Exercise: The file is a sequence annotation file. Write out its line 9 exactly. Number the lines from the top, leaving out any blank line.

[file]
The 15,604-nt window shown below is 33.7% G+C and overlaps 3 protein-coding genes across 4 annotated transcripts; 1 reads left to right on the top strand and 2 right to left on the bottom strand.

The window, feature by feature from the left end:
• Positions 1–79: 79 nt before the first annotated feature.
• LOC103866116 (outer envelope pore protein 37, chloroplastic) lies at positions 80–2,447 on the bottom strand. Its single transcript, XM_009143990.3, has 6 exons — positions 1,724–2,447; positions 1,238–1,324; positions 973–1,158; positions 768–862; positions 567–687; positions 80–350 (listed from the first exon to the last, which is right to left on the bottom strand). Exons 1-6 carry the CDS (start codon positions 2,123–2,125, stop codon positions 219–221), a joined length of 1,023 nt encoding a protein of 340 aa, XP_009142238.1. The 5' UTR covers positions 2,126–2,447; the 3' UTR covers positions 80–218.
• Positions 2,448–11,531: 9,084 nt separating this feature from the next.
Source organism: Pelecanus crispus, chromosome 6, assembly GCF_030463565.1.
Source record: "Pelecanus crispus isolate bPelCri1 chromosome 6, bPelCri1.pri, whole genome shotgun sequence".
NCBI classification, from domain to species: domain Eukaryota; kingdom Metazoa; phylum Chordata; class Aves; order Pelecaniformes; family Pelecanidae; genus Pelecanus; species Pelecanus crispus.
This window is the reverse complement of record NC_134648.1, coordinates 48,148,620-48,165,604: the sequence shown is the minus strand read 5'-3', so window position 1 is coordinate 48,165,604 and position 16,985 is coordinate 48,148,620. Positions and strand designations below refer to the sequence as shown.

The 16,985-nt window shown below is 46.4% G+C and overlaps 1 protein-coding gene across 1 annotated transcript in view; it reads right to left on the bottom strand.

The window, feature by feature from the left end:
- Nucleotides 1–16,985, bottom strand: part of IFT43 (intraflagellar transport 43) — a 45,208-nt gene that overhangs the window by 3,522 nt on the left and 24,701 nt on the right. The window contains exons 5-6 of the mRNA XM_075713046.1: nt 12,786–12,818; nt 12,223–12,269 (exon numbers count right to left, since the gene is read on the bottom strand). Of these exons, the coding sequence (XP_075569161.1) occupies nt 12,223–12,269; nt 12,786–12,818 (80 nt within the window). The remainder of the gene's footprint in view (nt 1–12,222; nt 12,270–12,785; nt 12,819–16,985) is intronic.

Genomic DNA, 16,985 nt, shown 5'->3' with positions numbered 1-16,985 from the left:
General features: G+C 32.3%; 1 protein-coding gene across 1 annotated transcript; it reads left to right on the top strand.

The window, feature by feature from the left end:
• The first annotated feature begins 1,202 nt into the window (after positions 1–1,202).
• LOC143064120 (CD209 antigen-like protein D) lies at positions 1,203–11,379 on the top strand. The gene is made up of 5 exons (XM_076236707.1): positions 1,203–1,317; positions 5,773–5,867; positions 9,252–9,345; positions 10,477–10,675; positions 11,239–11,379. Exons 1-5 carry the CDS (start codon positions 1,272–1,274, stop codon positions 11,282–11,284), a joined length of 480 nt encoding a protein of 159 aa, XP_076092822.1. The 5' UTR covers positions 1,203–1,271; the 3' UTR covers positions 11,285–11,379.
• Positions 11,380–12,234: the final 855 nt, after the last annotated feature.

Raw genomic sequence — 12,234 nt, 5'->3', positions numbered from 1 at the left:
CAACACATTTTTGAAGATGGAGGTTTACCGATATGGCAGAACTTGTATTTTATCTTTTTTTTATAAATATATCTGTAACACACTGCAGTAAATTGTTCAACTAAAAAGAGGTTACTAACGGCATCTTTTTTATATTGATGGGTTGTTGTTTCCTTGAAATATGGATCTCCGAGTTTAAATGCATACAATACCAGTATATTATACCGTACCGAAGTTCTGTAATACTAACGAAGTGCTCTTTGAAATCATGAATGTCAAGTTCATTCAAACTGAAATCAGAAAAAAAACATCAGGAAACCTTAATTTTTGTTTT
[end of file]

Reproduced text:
This window is the reverse complement of record NC_134648.1, coordinates 48,148,620-48,165,604: the sequence shown is the minus strand read 5'-3', so window position 1 is coordinate 48,165,604 and position 16,985 is coordinate 48,148,620. Positions and strand designations below refer to the sequence as shown.